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The genus Impatiens, which can be translated as “untouchable” or “touchy”, is the basis of the Balsamic family and consists of half a thousand species growing throughout the planet.
Due to the prevalence and diversity of plants, it is impossible to indicate the exact place on the map worthy of being called the homeland of balsam plants. They are found throughout the world in temperate and tropical areas, but there are several main species concentration centers. This is, above all, Asia and the countries of Africa, North America and Europe.
Acquaintance of nerds with touch-ups began in the XVII century. The first information about plants of this genus is from 1689 and contains descriptions of some varieties of balsam from India
The most famous species in our country is the Waller balsam in the wild, which grows off the east coast of Africa in the Zanzibar archipelago.
It was here that new botanist plants were discovered in 1861.Several copies, originally named in honor of the local ruler, the British naturalist John Kirk ferried to Europe. Here, they also appreciated the attentiveness of the English missionary Horace Waller, who for the first time noticed the unknown plant, and his find. And the African impatiens in 1896 received the name Impatiens walleriana.
The plant is loved by residents of many countries. Today, the continuously blossoming room balsam in the West is often called Busy Lizzie, while in Russia culture is called the sparkle Vanka Mokrym. Such an unusual, even familiar name is due to the peculiarity of the plant, which forms small droplets of sweet liquid on the leaves, which eventually turns into solid sugar balls.
Among the garden balsams, in the photo, Impatiens balsamina stands out - a small but very attractive native of South Asia, adorning the flowerbeds and borders in many areas of Russia.
In the 20th century, flower growers were able to meet a large group of hybrids from New Guinea. Now these exotic plants are available for collectors and lovers of indoor crops, and some species in the middle latitudes felt so comfortable that they became real weeds, displacing native species from their usual places.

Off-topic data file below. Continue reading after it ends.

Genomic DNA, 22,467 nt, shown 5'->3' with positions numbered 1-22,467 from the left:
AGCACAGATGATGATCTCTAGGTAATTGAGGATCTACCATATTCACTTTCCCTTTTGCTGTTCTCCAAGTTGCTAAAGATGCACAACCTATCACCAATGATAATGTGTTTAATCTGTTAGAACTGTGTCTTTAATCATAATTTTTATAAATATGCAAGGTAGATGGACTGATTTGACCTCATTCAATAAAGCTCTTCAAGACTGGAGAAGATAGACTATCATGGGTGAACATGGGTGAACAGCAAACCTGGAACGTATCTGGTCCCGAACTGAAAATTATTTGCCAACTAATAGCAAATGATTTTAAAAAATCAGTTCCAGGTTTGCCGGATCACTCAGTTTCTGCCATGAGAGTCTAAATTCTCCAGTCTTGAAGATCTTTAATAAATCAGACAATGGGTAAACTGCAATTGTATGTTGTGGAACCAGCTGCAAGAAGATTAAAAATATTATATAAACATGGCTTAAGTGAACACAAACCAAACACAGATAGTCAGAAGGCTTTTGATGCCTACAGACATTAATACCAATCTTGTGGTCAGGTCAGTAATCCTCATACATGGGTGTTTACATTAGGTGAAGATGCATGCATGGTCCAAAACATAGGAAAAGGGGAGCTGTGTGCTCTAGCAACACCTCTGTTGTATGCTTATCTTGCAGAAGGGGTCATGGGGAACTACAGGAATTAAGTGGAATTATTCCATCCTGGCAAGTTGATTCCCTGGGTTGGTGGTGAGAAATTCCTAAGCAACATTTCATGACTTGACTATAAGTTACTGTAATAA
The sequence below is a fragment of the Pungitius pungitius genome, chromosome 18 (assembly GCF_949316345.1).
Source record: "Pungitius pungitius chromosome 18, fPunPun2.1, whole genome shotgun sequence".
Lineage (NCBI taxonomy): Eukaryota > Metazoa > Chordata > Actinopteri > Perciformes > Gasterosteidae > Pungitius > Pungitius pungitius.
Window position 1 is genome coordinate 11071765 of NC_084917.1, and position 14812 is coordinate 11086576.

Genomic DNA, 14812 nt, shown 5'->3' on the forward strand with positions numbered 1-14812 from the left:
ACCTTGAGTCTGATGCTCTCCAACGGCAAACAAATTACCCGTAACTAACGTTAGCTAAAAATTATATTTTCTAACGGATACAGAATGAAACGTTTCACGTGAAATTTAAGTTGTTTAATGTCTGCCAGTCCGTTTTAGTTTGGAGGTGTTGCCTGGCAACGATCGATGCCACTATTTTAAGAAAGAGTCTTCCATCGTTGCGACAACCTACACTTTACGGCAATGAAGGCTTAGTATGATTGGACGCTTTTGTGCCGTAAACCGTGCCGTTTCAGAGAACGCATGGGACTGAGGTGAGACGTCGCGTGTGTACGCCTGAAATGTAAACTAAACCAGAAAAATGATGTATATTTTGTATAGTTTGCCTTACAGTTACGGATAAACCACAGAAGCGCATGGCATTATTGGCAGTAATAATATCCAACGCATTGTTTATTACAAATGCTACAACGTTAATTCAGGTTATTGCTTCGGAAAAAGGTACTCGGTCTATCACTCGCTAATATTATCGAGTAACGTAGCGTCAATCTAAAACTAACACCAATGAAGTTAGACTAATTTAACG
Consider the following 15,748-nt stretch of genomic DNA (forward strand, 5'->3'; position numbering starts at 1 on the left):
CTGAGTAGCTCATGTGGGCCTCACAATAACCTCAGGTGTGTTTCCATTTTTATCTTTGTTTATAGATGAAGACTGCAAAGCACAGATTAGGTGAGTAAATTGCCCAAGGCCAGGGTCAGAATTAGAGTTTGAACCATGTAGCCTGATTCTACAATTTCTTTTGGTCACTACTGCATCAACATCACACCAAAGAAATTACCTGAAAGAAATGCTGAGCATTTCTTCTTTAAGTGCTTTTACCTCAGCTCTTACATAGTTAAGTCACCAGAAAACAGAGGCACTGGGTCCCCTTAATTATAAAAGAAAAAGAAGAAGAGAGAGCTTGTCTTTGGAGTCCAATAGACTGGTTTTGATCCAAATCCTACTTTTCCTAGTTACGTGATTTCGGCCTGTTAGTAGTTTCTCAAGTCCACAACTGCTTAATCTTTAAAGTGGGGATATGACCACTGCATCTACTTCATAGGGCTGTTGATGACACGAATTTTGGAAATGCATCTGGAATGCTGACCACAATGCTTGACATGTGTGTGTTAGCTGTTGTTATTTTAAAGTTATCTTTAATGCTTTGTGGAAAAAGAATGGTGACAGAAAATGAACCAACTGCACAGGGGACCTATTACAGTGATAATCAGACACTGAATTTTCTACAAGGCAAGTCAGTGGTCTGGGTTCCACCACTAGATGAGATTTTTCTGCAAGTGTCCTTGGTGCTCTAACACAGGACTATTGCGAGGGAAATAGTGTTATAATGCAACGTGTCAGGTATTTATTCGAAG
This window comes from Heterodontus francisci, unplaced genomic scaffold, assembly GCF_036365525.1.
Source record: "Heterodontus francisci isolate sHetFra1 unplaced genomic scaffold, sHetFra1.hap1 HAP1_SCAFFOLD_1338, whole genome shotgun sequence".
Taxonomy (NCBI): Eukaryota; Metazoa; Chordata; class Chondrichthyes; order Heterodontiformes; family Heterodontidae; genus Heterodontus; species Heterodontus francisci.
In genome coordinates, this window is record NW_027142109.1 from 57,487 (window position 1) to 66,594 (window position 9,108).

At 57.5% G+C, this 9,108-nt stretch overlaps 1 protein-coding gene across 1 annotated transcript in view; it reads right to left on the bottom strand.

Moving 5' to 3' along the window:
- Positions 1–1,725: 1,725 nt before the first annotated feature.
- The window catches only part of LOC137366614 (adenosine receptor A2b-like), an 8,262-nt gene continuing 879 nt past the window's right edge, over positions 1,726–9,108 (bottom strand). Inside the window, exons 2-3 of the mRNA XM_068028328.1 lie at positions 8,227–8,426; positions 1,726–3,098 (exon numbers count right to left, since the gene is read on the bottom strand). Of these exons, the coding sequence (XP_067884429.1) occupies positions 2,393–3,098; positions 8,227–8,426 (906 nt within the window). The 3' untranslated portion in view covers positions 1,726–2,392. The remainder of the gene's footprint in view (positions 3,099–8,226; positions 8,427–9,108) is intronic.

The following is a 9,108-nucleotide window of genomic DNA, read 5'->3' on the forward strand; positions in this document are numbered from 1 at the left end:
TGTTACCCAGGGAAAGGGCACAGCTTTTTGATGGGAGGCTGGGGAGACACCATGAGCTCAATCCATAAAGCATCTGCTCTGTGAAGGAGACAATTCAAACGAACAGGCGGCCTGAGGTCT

This fully applies to Himalayan balsam, which a hundred years ago was found only in its homeland.
Among the footholds or, as they are used to be called in Russia, there are wild, garden and home cultures for balsams. Annual plants in the middle zone are grown as garden balsams, and indoor varieties are crops whose vegetation lasts for several years.
Thanks to the active breeding work begun in the middle of the last century and the popularization of unpretentious, willingly flowering species, the balsams occupied a worthy place in the collections of flower growers.
At the same time, they are so different from each other in the shape and color of flowers, in size and habitat, that representatives of different species can hardly be suspected of belonging to the same genus. Among the balsamines there are:
Therefore, the answer to the question: “What do balsams look like?” Cannot be simple and monosyllabic.
But with a lot of differences, balsamines from different directions of the world have a lot in common. The pussies of the plant are called due to the characteristic features of many varieties. The slightest touch to the juicy fruit-box causes its instant disclosure, and the contents with great force flies to a distance of several meters.
In the plant world, balsams are considered to be peculiar champions in the variety of shapes and colors of corolla.
Flowers of indoor balsam and its garden counterparts can be simple and double, monochromatic and two-colored, with a bright contrast center or a scattering of spots on the petals.
The average diameter of a balsam flower is 2–4 cm, but there are also plants that delight the owners and larger halos of bright colors. A characteristic feature of a balsam flower is a thin curved spur, but the shape and size of the petals can be different:
This diversity is associated with different plant conditions and the insects involved in pollination.
The vast majority of indoor and garden balsams like shade, there are few exceptions to this rule. First of all, these are plants from New Guinea and, for example, wild-growing balsam glandulifera. But the moisture is vital to all the funkies, but moisture-loving species have to protect the flowers and leaves from excess water.
Smooth lanceolate leaves of balsamines are not distinguished by a wealth of forms, but can have both monophonic and variegated color. Interestingly, thanks to a special coating, the surface of the leaf plate drops drop from it, and the sheet remains dry even in heavy rain. The bottom side is protected from wetting and rotting by the mass of the smallest air bubbles lingering between the fibers.
The flowers of the dew and the rain become elongated as the stem of the halo opens. As a result, the flower of a garden balsam, as in the photo, is tilted, and water flows cannot wash off the ripened pollen.
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